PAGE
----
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In many ways, oil has shaped the way we live in the 21st century. Oil is everywhere, and it comes in a multitude of forms. We ingest oils for health and palatable pleasure, beautify our skin with oils, heat and cool our homes with oil, fuel our cars with oil and burn glowing candles made from oil.

Fat and oil are also essential components of the human body. Take the skin, our largest organ. It is made of oil, needs oil and even loves oil. The body’s connective tissue stores fat in the form of triglycerides1, which contain saturated and unsaturated fatty acids (see page 22) in varying ratios.

Single unsaturated and polyunsaturated fatty acids—oleic acid2, linoleic acid3 and linolenic acid4—are particularly important to support the skin’s functions. The skin’s outermost layer, the epidermis, must replace close to 100 mg of lipids (fats) every day. These lipids are lost as the skin naturally exfoliates, shedding its fine epidermis cells. Due to the skin’s impressive reabsorption abilities, it can be supplemented with fatty acids internally via nutrition and externally through the upper skin layer. These fatty acids are then incorporated into the skin’s cell membranes.

Fat cells also make up the skin’s innermost layer, the hypodermis. Not only are these oils essential to our skin’s long-term health and protection, they also help conserve the body’s heat and act as a shock absorber, protecting other organs from injury.

Along with its daily loss of oil, the skin as it ages begins to lose its ability to quickly reproduce oils. These vanishing oils must be replenished to keep the skin in healthy balance. Just as the type and quality of ingredients we ingest internally is paramount to our health, those substances “ingested” externally by our skin also affect our well being. It is with this in mind that we explore the different types of oils and their effect on us and our world.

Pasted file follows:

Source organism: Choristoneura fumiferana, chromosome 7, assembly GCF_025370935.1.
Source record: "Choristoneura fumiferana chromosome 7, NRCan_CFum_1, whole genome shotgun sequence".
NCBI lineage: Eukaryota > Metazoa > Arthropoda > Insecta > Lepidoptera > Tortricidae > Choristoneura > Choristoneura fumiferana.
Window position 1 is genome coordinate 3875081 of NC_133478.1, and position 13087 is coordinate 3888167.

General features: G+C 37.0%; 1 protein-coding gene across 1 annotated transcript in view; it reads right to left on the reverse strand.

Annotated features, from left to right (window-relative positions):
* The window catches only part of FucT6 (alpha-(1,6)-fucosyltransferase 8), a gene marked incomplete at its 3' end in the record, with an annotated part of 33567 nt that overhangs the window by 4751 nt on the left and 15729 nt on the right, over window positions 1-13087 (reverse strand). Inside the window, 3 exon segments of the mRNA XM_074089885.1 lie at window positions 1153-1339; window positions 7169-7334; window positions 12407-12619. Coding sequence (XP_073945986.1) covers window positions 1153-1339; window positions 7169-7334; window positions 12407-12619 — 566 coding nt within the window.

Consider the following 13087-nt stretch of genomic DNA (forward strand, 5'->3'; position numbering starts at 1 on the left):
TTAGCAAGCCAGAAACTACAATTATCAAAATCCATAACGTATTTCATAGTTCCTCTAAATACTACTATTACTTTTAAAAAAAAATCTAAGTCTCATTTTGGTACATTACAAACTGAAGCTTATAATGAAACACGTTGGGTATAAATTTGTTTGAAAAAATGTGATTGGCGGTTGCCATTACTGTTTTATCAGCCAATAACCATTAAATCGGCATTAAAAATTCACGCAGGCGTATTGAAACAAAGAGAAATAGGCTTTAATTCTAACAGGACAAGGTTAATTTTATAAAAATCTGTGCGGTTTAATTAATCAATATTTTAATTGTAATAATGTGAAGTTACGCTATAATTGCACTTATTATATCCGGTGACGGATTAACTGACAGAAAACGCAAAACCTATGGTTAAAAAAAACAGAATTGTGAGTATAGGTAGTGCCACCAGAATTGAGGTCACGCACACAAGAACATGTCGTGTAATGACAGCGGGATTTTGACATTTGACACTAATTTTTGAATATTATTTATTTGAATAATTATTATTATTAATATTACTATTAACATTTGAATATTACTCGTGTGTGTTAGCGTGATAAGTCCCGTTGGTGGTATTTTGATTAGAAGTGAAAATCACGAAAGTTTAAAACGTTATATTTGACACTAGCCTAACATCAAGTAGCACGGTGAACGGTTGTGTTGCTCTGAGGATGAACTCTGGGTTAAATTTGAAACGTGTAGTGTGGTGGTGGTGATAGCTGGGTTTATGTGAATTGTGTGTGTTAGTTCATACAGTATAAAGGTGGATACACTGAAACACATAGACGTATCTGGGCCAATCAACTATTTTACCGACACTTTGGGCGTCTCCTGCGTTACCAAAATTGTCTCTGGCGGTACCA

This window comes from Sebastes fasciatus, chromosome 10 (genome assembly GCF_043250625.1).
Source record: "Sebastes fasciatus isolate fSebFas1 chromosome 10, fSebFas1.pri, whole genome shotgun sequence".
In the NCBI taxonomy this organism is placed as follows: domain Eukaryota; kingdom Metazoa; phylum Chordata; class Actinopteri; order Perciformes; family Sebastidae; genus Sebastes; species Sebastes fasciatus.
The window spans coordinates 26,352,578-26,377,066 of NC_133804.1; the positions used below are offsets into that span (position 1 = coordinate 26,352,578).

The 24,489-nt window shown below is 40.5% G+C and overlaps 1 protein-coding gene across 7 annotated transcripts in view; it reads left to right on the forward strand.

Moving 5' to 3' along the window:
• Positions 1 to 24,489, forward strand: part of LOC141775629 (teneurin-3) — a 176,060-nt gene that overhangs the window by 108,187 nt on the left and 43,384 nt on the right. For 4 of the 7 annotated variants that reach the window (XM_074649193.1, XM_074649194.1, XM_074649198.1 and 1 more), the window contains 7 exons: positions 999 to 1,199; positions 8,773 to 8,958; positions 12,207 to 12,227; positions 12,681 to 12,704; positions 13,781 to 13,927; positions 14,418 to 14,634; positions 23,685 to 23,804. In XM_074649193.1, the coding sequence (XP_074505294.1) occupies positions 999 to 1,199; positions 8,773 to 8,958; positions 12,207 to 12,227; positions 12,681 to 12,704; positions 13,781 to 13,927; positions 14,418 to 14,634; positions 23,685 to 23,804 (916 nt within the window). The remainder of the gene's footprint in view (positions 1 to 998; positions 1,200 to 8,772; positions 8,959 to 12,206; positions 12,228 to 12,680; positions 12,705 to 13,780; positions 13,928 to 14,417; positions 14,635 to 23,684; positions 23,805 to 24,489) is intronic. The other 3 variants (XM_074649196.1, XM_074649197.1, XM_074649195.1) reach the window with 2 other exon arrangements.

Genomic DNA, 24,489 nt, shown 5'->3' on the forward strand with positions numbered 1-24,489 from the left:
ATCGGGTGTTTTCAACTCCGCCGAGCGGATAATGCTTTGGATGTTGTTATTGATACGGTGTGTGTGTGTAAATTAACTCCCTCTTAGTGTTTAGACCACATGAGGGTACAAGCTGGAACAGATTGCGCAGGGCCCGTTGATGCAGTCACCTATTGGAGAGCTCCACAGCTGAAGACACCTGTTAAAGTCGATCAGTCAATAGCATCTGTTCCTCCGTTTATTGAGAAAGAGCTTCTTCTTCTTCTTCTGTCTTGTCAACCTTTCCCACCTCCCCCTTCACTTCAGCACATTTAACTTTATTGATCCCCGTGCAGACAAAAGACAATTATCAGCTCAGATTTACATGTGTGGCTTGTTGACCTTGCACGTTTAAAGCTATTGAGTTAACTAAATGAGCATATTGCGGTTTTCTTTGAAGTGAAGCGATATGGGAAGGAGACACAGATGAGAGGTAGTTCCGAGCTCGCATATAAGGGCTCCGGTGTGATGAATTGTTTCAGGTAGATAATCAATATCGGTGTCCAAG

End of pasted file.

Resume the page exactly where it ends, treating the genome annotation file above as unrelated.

When Oil ≠ Oil

Not all oils are created equal. Oil comes from three main origins, each corresponding to a kingdom of nature: minerals, animals and plants. The source of oil alone can tell us a great deal about the substance’s key properties, its environmental impact and its compatibility with the human organism.

Minerals: Unearthing Oil

Crude oil, commonly known as petroleum, is a fossil fuel made from decaying plants and animals. This oil is chemically comprised of energy-rich hydrocarbons. Gasoline, diesel fuel and paraffin wax are just a few key derivatives of crude oil.

As a fossil fuel, petroleum is nonliving. Our skin, in contrast, is a living organ. Because of this difference, mineral oils don’t penetrate but rather create a layer atop the skin, potentially blocking the pores and disturbing moisture and oxygen regulation. Without oxygen, the skin cannot regenerate and maintain a natural, healthy balance. These oils therefore prevent growth and development. Just as our bodies cannot readily use heavily processed or chemical-laden foods, our skin reads these nonbiodegradable oils as “foreign substances” and is unable to use them to replenish itself. Delving beyond the skin, analysis of the liver and other organs has found sediments of mineral oils, deposited there because they cannot be broken down. While mineral oils may be recommended for some skin conditions, they are generally not ideal for daily use.